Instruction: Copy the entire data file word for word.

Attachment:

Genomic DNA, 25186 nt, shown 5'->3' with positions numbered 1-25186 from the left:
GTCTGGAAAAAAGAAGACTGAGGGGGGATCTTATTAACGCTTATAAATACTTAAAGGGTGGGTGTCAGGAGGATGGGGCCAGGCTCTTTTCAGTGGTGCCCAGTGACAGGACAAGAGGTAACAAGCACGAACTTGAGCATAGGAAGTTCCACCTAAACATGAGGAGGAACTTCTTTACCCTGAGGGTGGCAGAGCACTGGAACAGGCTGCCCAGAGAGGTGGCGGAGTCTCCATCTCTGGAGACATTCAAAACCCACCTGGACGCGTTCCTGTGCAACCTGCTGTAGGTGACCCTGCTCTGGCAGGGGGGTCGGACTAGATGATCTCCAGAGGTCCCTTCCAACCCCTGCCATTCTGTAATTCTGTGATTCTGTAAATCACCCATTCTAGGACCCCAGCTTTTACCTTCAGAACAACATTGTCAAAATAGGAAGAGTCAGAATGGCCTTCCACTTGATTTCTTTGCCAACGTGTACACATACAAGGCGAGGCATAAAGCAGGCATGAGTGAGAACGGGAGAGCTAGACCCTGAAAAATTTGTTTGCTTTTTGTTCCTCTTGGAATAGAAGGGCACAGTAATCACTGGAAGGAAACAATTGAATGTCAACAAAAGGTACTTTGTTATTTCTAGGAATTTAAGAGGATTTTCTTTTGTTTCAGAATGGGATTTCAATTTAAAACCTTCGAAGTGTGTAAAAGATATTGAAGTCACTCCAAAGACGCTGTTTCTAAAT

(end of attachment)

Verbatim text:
Genomic DNA, 25186 nt, shown 5'->3' with positions numbered 1-25186 from the left:
GTCTGGAAAAAAGAAGACTGAGGGGGGATCTTATTAACGCTTATAAATACTTAAAGGGTGGGTGTCAGGAGGATGGGGCCAGGCTCTTTTCAGTGGTGCCCAGTGACAGGACAAGAGGTAACAAGCACGAACTTGAGCATAGGAAGTTCCACCTAAACATGAGGAGGAACTTCTTTACCCTGAGGGTGGCAGAGCACTGGAACAGGCTGCCCAGAGAGGTGGCGGAGTCTCCATCTCTGGAGACATTCAAAACCCACCTGGACGCGTTCCTGTGCAACCTGCTGTAGGTGACCCTGCTCTGGCAGGGGGGTCGGACTAGATGATCTCCAGAGGTCCCTTCCAACCCCTGCCATTCTGTAATTCTGTGATTCTGTAAATCACCCATTCTAGGACCCCAGCTTTTACCTTCAGAACAACATTGTCAAAATAGGAAGAGTCAGAATGGCCTTCCACTTGATTTCTTTGCCAACGTGTACACATACAAGGCGAGGCATAAAGCAGGCATGAGTGAGAACGGGAGAGCTAGACCCTGAAAAATTTGTTTGCTTTTTGTTCCTCTTGGAATAGAAGGGCACAGTAATCACTGGAAGGAAACAATTGAATGTCAACAAAAGGTACTTTGTTATTTCTAGGAATTTAAGAGGATTTTCTTTTGTTTCAGAATGGGATTTCAATTTAAAACCTTCGAAGTGTGTAAAAGATATTGAAGTCACTCCAAAGACGCTGTTTCTAAAT